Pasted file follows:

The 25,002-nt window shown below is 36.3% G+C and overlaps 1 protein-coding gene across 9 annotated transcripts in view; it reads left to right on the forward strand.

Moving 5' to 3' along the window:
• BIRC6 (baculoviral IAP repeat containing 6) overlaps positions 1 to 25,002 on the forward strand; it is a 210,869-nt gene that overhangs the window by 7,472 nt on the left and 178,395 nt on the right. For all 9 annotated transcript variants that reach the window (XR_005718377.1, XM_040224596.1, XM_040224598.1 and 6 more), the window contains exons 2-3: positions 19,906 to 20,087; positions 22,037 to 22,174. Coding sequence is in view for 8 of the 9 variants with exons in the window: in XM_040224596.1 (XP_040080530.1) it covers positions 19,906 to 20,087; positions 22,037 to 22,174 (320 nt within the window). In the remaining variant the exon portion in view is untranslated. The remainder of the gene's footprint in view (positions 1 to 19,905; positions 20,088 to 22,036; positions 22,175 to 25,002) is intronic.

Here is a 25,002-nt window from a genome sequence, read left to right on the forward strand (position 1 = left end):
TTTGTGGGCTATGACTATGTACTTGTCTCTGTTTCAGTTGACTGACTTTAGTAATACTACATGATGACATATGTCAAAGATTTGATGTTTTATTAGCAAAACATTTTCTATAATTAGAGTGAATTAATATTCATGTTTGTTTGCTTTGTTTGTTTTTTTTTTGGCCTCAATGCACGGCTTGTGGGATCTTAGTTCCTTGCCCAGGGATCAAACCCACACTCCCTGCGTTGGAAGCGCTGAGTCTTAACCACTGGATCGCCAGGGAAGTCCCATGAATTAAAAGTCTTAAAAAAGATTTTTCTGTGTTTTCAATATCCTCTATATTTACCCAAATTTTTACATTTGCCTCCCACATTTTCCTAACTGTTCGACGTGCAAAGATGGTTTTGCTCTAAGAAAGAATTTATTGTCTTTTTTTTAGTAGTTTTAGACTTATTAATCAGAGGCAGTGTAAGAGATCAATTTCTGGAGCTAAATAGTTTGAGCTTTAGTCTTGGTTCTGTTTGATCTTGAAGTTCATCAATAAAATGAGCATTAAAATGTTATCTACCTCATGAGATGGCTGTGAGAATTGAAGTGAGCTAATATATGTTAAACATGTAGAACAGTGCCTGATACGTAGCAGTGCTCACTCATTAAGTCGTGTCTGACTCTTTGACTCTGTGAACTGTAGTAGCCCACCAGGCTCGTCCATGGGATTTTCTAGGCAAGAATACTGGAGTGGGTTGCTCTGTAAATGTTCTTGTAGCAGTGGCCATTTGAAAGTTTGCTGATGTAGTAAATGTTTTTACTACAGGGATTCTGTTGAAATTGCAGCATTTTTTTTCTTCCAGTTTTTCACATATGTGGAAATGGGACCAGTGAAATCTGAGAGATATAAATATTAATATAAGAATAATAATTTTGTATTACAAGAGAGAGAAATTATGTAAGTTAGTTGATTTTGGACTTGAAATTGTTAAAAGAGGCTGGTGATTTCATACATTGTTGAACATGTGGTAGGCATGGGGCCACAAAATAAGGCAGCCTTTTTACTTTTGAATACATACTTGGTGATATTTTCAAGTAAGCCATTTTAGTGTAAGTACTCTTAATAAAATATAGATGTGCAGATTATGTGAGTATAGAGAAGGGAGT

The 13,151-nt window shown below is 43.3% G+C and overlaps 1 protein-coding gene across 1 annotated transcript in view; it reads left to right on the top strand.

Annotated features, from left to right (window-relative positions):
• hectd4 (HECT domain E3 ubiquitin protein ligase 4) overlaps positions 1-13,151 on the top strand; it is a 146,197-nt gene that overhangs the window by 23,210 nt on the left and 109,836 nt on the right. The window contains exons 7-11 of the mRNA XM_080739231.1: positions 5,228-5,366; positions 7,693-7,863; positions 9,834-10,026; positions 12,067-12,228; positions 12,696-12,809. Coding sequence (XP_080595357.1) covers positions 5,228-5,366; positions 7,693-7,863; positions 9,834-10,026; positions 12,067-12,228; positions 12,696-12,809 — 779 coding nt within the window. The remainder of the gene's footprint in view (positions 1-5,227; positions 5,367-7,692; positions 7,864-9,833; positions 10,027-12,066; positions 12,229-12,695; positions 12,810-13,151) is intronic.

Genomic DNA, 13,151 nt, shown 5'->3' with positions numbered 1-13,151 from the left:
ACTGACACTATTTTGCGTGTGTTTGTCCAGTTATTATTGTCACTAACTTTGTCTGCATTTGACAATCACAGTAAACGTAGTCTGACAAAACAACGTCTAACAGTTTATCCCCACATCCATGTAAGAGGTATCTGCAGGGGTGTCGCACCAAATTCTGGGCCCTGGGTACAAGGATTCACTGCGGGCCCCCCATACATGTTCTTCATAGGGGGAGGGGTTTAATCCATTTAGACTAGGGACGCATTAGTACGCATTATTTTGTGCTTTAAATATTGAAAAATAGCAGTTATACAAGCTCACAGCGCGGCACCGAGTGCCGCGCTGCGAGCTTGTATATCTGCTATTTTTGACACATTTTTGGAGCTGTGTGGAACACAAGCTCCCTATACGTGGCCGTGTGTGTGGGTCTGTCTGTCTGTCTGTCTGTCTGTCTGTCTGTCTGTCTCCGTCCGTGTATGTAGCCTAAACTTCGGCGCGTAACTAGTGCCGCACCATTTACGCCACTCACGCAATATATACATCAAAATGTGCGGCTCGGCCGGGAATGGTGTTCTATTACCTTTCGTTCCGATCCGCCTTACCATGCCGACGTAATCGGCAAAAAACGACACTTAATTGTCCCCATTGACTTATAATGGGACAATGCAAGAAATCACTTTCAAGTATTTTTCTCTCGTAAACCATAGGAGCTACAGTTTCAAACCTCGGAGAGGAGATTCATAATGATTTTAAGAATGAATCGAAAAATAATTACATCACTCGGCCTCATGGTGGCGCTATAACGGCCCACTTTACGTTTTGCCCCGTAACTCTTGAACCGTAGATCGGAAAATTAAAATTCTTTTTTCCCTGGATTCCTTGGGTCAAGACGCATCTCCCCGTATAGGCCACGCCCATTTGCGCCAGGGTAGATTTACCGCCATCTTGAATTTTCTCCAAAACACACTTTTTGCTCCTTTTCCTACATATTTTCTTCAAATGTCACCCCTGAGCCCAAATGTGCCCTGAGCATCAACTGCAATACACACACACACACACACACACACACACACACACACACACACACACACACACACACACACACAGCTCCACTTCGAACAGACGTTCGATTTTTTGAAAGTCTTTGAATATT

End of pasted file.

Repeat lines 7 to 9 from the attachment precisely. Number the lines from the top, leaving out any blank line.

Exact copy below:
Annotated features, from left to right (window-relative positions):
• hectd4 (HECT domain E3 ubiquitin protein ligase 4) overlaps positions 1-13,151 on the top strand; it is a 146,197-nt gene that overhangs the window by 23,210 nt on the left and 109,836 nt on the right. The window contains exons 7-11 of the mRNA XM_080739231.1: positions 5,228-5,366; positions 7,693-7,863; positions 9,834-10,026; positions 12,067-12,228; positions 12,696-12,809. Coding sequence (XP_080595357.1) covers positions 5,228-5,366; positions 7,693-7,863; positions 9,834-10,026; positions 12,067-12,228; positions 12,696-12,809 — 779 coding nt within the window. The remainder of the gene's footprint in view (positions 1-5,227; positions 5,367-7,692; positions 7,864-9,833; positions 10,027-12,066; positions 12,229-12,695; positions 12,810-13,151) is intronic.

Genomic DNA, 13,151 nt, shown 5'->3' with positions numbered 1-13,151 from the left: